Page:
A Russian-Israeli friend of mine living temporarily in Belarus told me on the phone recently about his young son’s utter enthrallment with the Christmas decorations in his city.
“Why didn’t we do this for Chanuka??” he asked. Their family had not made a big deal about Chanukah this year, my friend admitted. They lit their Chanukiah, but not much more.
My immediate response to him was – “So make a big deal about the next holiday!! On Tu b’Shvat and on Purim invite friends over, make a big meal, decorate the house!! Your kids shouldn’t miss the joy of Jewish holidays, just because they’re not in Israel! It all depends on you!”He agreed with me, and perhaps wondered why my reaction was so adamant. I think because my childhood was shaped by beautiful holiday memories, with the credit going to my creative parents, in a tiny Jewish community on the Jersey shore.
I remember distributing piles of Mishlochei Manot from the back of our station wagon every Purim, winning the Sukkah-Looking Contest almost every Sukkot (our Sukkah was built of real trees from the forest in our backyard!), and Grandpa Abe lining up all the grandchildren and distributing gelt at our Cousin Chanukah parties over the years.
After my Aliyah, my efforts to make hoopla on the holidays expanded to decorations, foods, songs and customs from Israel and inspiration from friends from all over the world.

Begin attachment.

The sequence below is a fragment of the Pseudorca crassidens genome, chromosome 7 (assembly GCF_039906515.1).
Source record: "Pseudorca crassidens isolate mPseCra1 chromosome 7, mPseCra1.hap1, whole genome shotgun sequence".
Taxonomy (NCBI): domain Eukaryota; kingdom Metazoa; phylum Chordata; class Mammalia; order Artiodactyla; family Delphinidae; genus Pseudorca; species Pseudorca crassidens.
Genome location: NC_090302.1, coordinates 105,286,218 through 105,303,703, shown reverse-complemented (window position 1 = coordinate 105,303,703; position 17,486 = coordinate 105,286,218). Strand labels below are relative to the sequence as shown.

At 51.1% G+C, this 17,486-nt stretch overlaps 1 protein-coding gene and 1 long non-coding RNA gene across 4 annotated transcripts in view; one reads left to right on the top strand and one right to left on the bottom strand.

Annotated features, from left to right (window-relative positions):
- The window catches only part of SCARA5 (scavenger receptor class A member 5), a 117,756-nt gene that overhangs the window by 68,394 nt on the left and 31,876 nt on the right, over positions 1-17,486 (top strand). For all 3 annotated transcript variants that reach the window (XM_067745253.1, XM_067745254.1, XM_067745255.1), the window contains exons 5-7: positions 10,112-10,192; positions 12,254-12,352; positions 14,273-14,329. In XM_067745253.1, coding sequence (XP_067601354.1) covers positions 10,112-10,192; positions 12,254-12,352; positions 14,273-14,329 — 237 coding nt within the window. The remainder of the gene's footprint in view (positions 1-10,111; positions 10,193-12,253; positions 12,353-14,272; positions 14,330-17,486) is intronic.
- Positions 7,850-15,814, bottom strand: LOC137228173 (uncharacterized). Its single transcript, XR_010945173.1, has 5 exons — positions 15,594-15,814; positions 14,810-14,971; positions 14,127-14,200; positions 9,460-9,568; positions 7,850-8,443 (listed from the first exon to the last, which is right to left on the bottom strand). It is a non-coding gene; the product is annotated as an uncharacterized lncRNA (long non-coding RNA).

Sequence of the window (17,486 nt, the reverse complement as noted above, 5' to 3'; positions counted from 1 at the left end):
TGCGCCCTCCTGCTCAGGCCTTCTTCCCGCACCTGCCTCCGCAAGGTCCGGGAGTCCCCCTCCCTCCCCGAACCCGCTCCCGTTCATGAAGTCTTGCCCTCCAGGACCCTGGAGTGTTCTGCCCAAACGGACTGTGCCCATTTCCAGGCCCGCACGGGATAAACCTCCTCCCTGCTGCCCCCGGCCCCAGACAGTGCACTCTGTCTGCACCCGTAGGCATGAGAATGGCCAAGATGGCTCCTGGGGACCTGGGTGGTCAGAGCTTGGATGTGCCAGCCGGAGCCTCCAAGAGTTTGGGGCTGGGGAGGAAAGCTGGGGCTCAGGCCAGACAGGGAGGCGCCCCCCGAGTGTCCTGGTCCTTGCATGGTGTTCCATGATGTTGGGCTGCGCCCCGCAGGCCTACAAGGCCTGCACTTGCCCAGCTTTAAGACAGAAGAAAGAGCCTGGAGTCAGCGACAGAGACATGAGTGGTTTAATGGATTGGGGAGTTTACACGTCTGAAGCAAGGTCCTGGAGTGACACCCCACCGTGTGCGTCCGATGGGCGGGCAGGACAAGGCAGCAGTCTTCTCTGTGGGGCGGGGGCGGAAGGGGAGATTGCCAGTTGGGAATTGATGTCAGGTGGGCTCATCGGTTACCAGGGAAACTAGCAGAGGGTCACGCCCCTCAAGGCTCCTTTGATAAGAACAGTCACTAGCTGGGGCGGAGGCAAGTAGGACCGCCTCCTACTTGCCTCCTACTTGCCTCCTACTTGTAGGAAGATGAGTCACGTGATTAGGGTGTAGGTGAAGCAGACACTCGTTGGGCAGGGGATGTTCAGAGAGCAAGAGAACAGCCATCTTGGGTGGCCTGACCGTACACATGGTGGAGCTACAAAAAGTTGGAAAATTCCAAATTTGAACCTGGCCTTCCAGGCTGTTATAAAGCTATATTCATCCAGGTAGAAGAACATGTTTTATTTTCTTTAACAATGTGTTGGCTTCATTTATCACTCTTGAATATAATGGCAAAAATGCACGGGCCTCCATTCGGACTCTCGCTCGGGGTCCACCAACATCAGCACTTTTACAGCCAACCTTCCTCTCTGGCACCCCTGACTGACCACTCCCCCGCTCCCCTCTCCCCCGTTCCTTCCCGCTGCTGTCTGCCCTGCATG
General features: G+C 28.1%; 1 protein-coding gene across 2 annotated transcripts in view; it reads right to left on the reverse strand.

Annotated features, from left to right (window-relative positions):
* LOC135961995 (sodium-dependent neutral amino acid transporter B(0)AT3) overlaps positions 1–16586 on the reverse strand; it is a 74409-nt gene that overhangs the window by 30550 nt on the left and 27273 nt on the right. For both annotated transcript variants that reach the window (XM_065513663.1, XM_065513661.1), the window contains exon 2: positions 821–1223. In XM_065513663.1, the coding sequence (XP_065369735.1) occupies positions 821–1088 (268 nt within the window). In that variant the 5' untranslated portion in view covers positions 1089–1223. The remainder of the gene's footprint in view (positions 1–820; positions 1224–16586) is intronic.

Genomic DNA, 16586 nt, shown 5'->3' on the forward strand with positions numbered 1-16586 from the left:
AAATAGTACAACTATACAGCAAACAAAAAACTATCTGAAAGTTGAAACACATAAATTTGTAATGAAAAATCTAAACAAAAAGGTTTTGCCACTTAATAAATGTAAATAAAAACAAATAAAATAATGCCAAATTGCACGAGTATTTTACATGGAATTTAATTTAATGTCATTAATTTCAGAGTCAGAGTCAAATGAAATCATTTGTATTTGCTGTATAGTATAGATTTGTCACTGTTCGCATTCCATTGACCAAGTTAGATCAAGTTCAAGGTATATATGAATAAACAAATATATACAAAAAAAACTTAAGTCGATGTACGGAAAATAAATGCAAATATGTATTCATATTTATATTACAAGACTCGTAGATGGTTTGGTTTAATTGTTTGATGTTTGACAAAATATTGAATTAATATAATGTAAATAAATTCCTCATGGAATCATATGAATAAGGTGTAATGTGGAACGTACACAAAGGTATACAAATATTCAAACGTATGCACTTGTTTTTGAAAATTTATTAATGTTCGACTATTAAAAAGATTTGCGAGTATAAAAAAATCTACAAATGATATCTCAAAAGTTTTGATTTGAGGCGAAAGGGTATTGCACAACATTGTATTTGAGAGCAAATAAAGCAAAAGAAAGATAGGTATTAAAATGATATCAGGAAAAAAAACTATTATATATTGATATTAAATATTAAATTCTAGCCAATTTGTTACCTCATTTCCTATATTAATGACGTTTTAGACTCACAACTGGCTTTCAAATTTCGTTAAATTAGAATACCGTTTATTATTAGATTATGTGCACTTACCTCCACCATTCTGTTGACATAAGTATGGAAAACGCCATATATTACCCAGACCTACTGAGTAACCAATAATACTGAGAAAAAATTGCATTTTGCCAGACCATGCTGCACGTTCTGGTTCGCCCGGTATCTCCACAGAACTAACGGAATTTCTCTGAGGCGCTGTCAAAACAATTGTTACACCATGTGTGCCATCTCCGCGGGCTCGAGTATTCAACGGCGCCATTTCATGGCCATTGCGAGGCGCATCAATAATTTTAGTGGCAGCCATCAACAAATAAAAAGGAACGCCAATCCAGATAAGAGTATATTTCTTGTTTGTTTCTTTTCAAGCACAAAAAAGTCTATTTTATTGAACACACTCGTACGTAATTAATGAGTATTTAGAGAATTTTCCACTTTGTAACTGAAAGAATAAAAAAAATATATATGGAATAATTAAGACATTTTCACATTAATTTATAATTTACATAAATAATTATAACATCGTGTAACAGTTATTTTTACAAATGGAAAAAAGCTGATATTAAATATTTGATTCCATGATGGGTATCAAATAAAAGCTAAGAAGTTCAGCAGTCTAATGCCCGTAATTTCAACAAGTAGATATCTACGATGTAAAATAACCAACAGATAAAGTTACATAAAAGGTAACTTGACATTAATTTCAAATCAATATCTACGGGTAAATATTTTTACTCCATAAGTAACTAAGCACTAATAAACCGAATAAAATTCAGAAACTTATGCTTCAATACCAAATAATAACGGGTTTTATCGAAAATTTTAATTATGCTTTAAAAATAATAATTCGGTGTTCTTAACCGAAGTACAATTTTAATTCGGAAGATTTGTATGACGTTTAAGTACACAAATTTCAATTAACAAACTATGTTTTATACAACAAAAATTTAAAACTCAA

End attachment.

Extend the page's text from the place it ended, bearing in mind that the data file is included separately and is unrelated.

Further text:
The conversation with my friend in Belarus made me think about why we are taught to bless our kids to be like “Ephraim and Menashe” in this week’s Parasha. They are the first two brothers to be born and raised completely outside the land of Israel, disconnected from any monotheistic/Israelite community.
They are also the first Jewish children described explicitly in the Torah to have a close connection with their grandfather. Yaakov describes them as his own sons – like Reuven and Shimeon – and when blessing them, Rashi comments, he teaches Yosef that future generations should be blessed with the formula we know today: “God should bless you like Ephraim and Menashe.”
Yaakov spends his last years as a grandfather and great grandfather, albeit slightly far away in Goshen, after a long life of bitter family separation. Ephraim and Menashe directly inherit the love of the Land of their father and grandfather, whose dying requests are to be buried only in Eretz Yisrael.
Yosef and his wife Osnat – Dina’s daughter, according to the midrash – and later on grandfather Yaakov, imbue in Ephraim and Menashe such strong Jewish identities that their descendants merit to be redeemed from Egypt and receive an inheritance in the Land, many generations later.
Perhaps this is the essence of their blessing: that generations of families merit to stay together and maintain strong Jewish identities and love for Israel, even if temporarily in a culture not their own.
Twenty-five hundred years later, as an Olah who left her parents to come to Israel, the Friday night blessing over our children in my mind goes something like this:
May you be like Ephraim and Menashe. May your children grow up in the proximity of loving parents and grandparents. May their/our joyful embrace of Jewish tradition, wisdom, and values permeate your souls.
“May God lift up His face to you, and bring you peace!”
“יִשָּׂא יהוה פָּנָיו אֵלֶיךָ, וְיָשֵׂם לְךָ שָׁלוֹם”